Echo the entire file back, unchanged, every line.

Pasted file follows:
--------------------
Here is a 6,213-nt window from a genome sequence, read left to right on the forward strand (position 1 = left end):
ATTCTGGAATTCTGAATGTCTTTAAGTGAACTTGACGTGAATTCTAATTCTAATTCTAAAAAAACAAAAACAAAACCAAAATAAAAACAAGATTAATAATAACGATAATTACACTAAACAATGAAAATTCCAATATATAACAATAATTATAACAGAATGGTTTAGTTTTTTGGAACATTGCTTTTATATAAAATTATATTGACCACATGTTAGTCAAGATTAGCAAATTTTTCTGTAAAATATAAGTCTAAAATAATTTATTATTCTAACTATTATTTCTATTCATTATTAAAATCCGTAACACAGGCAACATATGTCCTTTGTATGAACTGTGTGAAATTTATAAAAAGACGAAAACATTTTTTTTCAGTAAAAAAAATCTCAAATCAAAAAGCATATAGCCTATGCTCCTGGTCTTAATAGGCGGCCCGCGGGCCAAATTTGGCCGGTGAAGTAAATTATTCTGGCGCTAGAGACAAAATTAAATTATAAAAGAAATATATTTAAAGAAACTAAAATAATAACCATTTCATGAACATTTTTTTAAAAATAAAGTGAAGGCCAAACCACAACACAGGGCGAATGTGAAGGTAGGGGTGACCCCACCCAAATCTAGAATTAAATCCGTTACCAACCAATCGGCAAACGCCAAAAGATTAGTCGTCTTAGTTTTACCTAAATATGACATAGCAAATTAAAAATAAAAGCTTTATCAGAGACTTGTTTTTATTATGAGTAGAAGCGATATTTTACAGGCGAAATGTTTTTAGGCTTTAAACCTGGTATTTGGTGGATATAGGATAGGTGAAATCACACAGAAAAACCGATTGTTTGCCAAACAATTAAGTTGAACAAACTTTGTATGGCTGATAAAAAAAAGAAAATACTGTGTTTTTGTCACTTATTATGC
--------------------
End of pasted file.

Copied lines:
Here is a 6,213-nt window from a genome sequence, read left to right on the forward strand (position 1 = left end):
ATTCTGGAATTCTGAATGTCTTTAAGTGAACTTGACGTGAATTCTAATTCTAATTCTAAAAAAACAAAAACAAAACCAAAATAAAAACAAGATTAATAATAACGATAATTACACTAAACAATGAAAATTCCAATATATAACAATAATTATAACAGAATGGTTTAGTTTTTTGGAACATTGCTTTTATATAAAATTATATTGACCACATGTTAGTCAAGATTAGCAAATTTTTCTGTAAAATATAAGTCTAAAATAATTTATTATTCTAACTATTATTTCTATTCATTATTAAAATCCGTAACACAGGCAACATATGTCCTTTGTATGAACTGTGTGAAATTTATAAAAAGACGAAAACATTTTTTTTCAGTAAAAAAAATCTCAAATCAAAAAGCATATAGCCTATGCTCCTGGTCTTAATAGGCGGCCCGCGGGCCAAATTTGGCCGGTGAAGTAAATTATTCTGGCGCTAGAGACAAAATTAAATTATAAAAGAAATATATTTAAAGAAACTAAAATAATAACCATTTCATGAACATTTTTTTAAAAATAAAGTGAAGGCCAAACCACAACACAGGGCGAATGTGAAGGTAGGGGTGACCCCACCCAAATCTAGAATTAAATCCGTTACCAACCAATCGGCAAACGCCAAAAGATTAGTCGTCTTAGTTTTACCTAAATATGACATAGCAAATTAAAAATAAAAGCTTTATCAGAGACTTGTTTTTATTATGAGTAGAAGCGATATTTTACAGGCGAAATGTTTTTAGGCTTTAAACCTGGTATTTGGTGGATATAGGATAGGTGAAATCACACAGAAAAACCGATTGTTTGCCAAACAATTAAGTTGAACAAACTTTGTATGGCTGATAAAAAAAAGAAAATACTGTGTTTTTGTCACTTATTATGC